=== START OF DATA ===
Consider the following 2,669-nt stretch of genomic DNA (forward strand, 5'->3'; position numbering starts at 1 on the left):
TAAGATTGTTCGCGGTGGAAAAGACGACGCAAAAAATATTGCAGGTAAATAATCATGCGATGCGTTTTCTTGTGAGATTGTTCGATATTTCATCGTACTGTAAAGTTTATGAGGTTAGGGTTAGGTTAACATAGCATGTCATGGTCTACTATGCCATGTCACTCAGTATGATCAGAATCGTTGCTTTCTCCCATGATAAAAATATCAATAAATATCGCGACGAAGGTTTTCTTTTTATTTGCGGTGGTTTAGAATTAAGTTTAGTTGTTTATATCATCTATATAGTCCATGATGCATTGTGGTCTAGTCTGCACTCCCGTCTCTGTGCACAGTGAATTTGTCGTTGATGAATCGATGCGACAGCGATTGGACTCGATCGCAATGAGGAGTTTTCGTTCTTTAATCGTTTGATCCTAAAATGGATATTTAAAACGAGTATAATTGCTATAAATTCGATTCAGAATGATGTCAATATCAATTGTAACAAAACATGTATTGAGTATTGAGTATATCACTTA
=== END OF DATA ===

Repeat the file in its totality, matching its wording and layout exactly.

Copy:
Consider the following 2,669-nt stretch of genomic DNA (forward strand, 5'->3'; position numbering starts at 1 on the left):
TAAGATTGTTCGCGGTGGAAAAGACGACGCAAAAAATATTGCAGGTAAATAATCATGCGATGCGTTTTCTTGTGAGATTGTTCGATATTTCATCGTACTGTAAAGTTTATGAGGTTAGGGTTAGGTTAACATAGCATGTCATGGTCTACTATGCCATGTCACTCAGTATGATCAGAATCGTTGCTTTCTCCCATGATAAAAATATCAATAAATATCGCGACGAAGGTTTTCTTTTTATTTGCGGTGGTTTAGAATTAAGTTTAGTTGTTTATATCATCTATATAGTCCATGATGCATTGTGGTCTAGTCTGCACTCCCGTCTCTGTGCACAGTGAATTTGTCGTTGATGAATCGATGCGACAGCGATTGGACTCGATCGCAATGAGGAGTTTTCGTTCTTTAATCGTTTGATCCTAAAATGGATATTTAAAACGAGTATAATTGCTATAAATTCGATTCAGAATGATGTCAATATCAATTGTAACAAAACATGTATTGAGTATTGAGTATATCACTTA